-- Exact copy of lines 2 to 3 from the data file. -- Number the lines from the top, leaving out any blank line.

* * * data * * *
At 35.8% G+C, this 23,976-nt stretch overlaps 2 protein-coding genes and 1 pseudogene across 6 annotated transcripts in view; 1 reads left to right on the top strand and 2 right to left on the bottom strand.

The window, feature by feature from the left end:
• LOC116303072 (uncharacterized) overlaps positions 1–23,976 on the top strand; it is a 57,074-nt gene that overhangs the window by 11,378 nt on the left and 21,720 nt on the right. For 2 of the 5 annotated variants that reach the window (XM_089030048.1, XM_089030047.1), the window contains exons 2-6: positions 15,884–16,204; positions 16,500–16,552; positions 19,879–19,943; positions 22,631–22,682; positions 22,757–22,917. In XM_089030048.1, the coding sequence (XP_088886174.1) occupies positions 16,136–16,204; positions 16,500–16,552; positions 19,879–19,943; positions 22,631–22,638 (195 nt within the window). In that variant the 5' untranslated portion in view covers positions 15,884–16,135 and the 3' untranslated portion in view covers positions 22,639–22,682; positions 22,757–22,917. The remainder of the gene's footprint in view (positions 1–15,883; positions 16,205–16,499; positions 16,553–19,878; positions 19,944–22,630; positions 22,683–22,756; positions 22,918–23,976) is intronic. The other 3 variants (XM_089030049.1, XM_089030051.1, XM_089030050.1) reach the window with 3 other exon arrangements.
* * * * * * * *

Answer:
The window, feature by feature from the left end:
• LOC116303072 (uncharacterized) overlaps positions 1–23,976 on the top strand; it is a 57,074-nt gene that overhangs the window by 11,378 nt on the left and 21,720 nt on the right. For 2 of the 5 annotated variants that reach the window (XM_089030048.1, XM_089030047.1), the window contains exons 2-6: positions 15,884–16,204; positions 16,500–16,552; positions 19,879–19,943; positions 22,631–22,682; positions 22,757–22,917. In XM_089030048.1, the coding sequence (XP_088886174.1) occupies positions 16,136–16,204; positions 16,500–16,552; positions 19,879–19,943; positions 22,631–22,638 (195 nt within the window). In that variant the 5' untranslated portion in view covers positions 15,884–16,135 and the 3' untranslated portion in view covers positions 22,639–22,682; positions 22,757–22,917. The remainder of the gene's footprint in view (positions 1–15,883; positions 16,205–16,499; positions 16,553–19,878; positions 19,944–22,630; positions 22,683–22,756; positions 22,918–23,976) is intronic. The other 3 variants (XM_089030049.1, XM_089030051.1, XM_089030050.1) reach the window with 3 other exon arrangements.